By Amanda Johnson
One of the things that sold me on Bothell Family Cooperative Preschool when I visited last year was the creative play station. I fell in love with it as soon as I saw it and could instantly imagine students having a ball playing shoe store and post office.
It is well documented how important creative play is for preschool age children. Through play, kids learn how to share responsibility, take turns and problem solve. When a child engages in creative play, they build imagination and cognitive skills. It can also serve as a way for young children to work through their emotions and act out the grown up stuff they see their parents do on a daily basis. Because we all know being an adult is a non-stop blast. ;)
Creative play also is a great tool for relationship building and learning about inclusion. Children pick up the concepts of inclusion and exclusion from adults easily. It can be difficult to navigate when a child experiences exclusion and we tend to celebrate when they exercise inclusion. Especially if their particular brand of play aligns with our values. I read about this lately on Teacher Tom’s blog. Tom Hobson, of Woodland Park Cooperative Preschool, is the speaker for our all school parent meeting on November 15. Teacher Tom is an advocate of play based curriculum as a way to teach kids to learn and grow in a healthy way. I love what he has to say regarding inclusion and teaching our children how to navigate the often scary world of making friends. You can read more about his post here.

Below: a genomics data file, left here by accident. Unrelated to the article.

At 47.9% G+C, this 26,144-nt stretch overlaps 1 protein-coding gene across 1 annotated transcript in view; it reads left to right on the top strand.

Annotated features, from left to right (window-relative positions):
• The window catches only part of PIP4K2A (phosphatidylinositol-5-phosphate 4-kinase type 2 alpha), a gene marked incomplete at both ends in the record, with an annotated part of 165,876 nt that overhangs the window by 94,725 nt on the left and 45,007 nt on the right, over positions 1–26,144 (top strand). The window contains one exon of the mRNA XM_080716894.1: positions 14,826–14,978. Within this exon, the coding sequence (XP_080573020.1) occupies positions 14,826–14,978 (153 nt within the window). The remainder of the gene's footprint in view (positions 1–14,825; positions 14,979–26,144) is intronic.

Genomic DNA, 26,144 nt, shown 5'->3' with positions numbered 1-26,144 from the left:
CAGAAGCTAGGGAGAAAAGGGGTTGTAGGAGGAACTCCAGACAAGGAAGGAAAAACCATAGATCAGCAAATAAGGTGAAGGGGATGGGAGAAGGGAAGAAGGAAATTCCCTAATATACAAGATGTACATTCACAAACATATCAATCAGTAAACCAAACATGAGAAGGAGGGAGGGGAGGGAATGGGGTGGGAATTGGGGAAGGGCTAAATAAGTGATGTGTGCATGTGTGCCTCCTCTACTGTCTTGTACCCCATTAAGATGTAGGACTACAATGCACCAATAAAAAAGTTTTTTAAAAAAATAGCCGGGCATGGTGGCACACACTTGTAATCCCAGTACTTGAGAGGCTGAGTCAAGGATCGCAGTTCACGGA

This month the creative play station will be a restaurant and pie shop. I can’t think of a more perfect choice for the season of thanksgiving and pumpkin pie. But in all preschool seriousness, what Teachers Beth and Kathy have done here is pretty brilliant. Weaving the month’s themes of food and tradition into the creative play station enriches our tiny students’ minds in ways they won’t even realize.
While casually serving a platter of turkey and mashed potatoes they may meet a friend for a lifetime. Slaving over an apple pie in the make believe oven may spark a love of baking that turns into a career as a pastry chef. Purchasing a meal at the restaurant can teach kids how we use math in our everyday lives. Sitting down to a meal with your class ‘family’ at the restaurant can help enforce the traditional importance of Thanksgiving.
Or not. Maybe (most likely) none of that will happen. And that’s okay too. In fact, that’s the beauty of creative play. It doesn’t have to be all that serious. Chances are your child will never remember selling a pecan pie to a cash strapped three year old when he was in PreK.
What they may remember is they had a lot of fun at preschool. The details will most likely be fuzzy.